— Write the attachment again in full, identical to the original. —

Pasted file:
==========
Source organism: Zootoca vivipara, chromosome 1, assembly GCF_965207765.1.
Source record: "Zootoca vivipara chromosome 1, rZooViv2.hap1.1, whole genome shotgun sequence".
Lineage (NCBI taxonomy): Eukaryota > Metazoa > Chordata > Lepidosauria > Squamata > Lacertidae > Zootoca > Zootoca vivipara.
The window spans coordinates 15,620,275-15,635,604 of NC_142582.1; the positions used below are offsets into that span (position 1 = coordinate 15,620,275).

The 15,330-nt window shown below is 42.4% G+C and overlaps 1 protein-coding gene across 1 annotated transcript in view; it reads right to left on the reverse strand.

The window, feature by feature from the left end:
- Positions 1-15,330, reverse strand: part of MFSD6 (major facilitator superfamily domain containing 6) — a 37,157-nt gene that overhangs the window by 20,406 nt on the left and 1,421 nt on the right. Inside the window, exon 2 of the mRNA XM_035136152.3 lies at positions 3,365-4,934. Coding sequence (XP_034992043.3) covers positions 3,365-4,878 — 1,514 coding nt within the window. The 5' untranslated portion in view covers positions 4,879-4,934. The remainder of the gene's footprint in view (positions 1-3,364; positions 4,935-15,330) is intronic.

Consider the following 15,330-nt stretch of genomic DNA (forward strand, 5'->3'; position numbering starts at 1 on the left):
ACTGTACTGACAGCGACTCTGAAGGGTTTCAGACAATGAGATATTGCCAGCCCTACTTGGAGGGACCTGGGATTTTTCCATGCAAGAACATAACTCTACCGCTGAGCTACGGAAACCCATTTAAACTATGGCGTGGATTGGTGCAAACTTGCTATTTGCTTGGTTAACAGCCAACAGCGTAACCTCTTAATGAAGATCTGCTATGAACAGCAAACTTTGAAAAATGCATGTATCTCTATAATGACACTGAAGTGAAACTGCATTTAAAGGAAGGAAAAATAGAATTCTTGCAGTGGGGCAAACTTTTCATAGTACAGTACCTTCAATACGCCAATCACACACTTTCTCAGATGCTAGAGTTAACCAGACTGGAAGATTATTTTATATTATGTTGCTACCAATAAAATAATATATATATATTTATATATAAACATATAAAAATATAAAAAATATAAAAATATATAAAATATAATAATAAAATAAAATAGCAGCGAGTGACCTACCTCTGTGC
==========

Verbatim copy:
Source organism: Zootoca vivipara, chromosome 1, assembly GCF_965207765.1.
Source record: "Zootoca vivipara chromosome 1, rZooViv2.hap1.1, whole genome shotgun sequence".
Lineage (NCBI taxonomy): Eukaryota > Metazoa > Chordata > Lepidosauria > Squamata > Lacertidae > Zootoca > Zootoca vivipara.
The window spans coordinates 15,620,275-15,635,604 of NC_142582.1; the positions used below are offsets into that span (position 1 = coordinate 15,620,275).

The 15,330-nt window shown below is 42.4% G+C and overlaps 1 protein-coding gene across 1 annotated transcript in view; it reads right to left on the reverse strand.

The window, feature by feature from the left end:
- Positions 1-15,330, reverse strand: part of MFSD6 (major facilitator superfamily domain containing 6) — a 37,157-nt gene that overhangs the window by 20,406 nt on the left and 1,421 nt on the right. Inside the window, exon 2 of the mRNA XM_035136152.3 lies at positions 3,365-4,934. Coding sequence (XP_034992043.3) covers positions 3,365-4,878 — 1,514 coding nt within the window. The 5' untranslated portion in view covers positions 4,879-4,934. The remainder of the gene's footprint in view (positions 1-3,364; positions 4,935-15,330) is intronic.

Consider the following 15,330-nt stretch of genomic DNA (forward strand, 5'->3'; position numbering starts at 1 on the left):
ACTGTACTGACAGCGACTCTGAAGGGTTTCAGACAATGAGATATTGCCAGCCCTACTTGGAGGGACCTGGGATTTTTCCATGCAAGAACATAACTCTACCGCTGAGCTACGGAAACCCATTTAAACTATGGCGTGGATTGGTGCAAACTTGCTATTTGCTTGGTTAACAGCCAACAGCGTAACCTCTTAATGAAGATCTGCTATGAACAGCAAACTTTGAAAAATGCATGTATCTCTATAATGACACTGAAGTGAAACTGCATTTAAAGGAAGGAAAAATAGAATTCTTGCAGTGGGGCAAACTTTTCATAGTACAGTACCTTCAATACGCCAATCACACACTTTCTCAGATGCTAGAGTTAACCAGACTGGAAGATTATTTTATATTATGTTGCTACCAATAAAATAATATATATATATTTATATATAAACATATAAAAATATAAAAAATATAAAAATATATAAAATATAATAATAAAATAAAATAGCAGCGAGTGACCTACCTCTGTGC